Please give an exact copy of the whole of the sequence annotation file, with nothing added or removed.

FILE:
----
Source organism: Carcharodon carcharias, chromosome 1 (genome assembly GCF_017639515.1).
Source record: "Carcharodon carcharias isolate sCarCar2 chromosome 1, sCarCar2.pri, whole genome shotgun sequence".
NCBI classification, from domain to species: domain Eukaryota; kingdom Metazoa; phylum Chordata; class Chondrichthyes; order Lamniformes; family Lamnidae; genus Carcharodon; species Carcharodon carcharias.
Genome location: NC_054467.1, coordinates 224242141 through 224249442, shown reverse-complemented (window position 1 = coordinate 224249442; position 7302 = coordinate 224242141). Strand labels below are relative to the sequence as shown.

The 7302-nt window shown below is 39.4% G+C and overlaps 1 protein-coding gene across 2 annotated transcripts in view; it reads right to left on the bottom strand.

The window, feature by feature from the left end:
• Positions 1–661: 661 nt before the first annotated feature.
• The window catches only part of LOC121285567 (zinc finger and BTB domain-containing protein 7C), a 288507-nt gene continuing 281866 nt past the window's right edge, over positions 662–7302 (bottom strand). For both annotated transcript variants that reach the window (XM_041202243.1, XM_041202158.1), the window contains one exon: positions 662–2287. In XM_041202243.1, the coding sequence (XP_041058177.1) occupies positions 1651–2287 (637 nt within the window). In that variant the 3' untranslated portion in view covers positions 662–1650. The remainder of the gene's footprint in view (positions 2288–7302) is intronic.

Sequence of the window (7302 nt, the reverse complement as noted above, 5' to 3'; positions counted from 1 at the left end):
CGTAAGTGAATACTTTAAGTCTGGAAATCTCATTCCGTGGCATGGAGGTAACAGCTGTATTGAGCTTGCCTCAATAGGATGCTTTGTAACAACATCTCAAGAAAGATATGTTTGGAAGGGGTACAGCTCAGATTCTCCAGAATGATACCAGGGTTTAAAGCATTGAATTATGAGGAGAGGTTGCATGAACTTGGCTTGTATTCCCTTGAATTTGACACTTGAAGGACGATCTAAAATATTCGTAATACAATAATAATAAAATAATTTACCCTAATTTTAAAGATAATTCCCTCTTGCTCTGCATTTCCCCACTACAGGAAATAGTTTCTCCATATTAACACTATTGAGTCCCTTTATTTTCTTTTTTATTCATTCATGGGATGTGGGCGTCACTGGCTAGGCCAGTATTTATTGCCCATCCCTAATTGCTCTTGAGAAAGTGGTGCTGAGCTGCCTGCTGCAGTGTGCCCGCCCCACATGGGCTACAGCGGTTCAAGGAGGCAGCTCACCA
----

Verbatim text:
Source organism: Carcharodon carcharias, chromosome 1 (genome assembly GCF_017639515.1).
Source record: "Carcharodon carcharias isolate sCarCar2 chromosome 1, sCarCar2.pri, whole genome shotgun sequence".
NCBI classification, from domain to species: domain Eukaryota; kingdom Metazoa; phylum Chordata; class Chondrichthyes; order Lamniformes; family Lamnidae; genus Carcharodon; species Carcharodon carcharias.
Genome location: NC_054467.1, coordinates 224242141 through 224249442, shown reverse-complemented (window position 1 = coordinate 224249442; position 7302 = coordinate 224242141). Strand labels below are relative to the sequence as shown.

The 7302-nt window shown below is 39.4% G+C and overlaps 1 protein-coding gene across 2 annotated transcripts in view; it reads right to left on the bottom strand.

The window, feature by feature from the left end:
• Positions 1–661: 661 nt before the first annotated feature.
• The window catches only part of LOC121285567 (zinc finger and BTB domain-containing protein 7C), a 288507-nt gene continuing 281866 nt past the window's right edge, over positions 662–7302 (bottom strand). For both annotated transcript variants that reach the window (XM_041202243.1, XM_041202158.1), the window contains one exon: positions 662–2287. In XM_041202243.1, the coding sequence (XP_041058177.1) occupies positions 1651–2287 (637 nt within the window). In that variant the 3' untranslated portion in view covers positions 662–1650. The remainder of the gene's footprint in view (positions 2288–7302) is intronic.

Sequence of the window (7302 nt, the reverse complement as noted above, 5' to 3'; positions counted from 1 at the left end):
CGTAAGTGAATACTTTAAGTCTGGAAATCTCATTCCGTGGCATGGAGGTAACAGCTGTATTGAGCTTGCCTCAATAGGATGCTTTGTAACAACATCTCAAGAAAGATATGTTTGGAAGGGGTACAGCTCAGATTCTCCAGAATGATACCAGGGTTTAAAGCATTGAATTATGAGGAGAGGTTGCATGAACTTGGCTTGTATTCCCTTGAATTTGACACTTGAAGGACGATCTAAAATATTCGTAATACAATAATAATAAAATAATTTACCCTAATTTTAAAGATAATTCCCTCTTGCTCTGCATTTCCCCACTACAGGAAATAGTTTCTCCATATTAACACTATTGAGTCCCTTTATTTTCTTTTTTATTCATTCATGGGATGTGGGCGTCACTGGCTAGGCCAGTATTTATTGCCCATCCCTAATTGCTCTTGAGAAAGTGGTGCTGAGCTGCCTGCTGCAGTGTGCCCGCCCCACATGGGCTACAGCGGTTCAAGGAGGCAGCTCACCA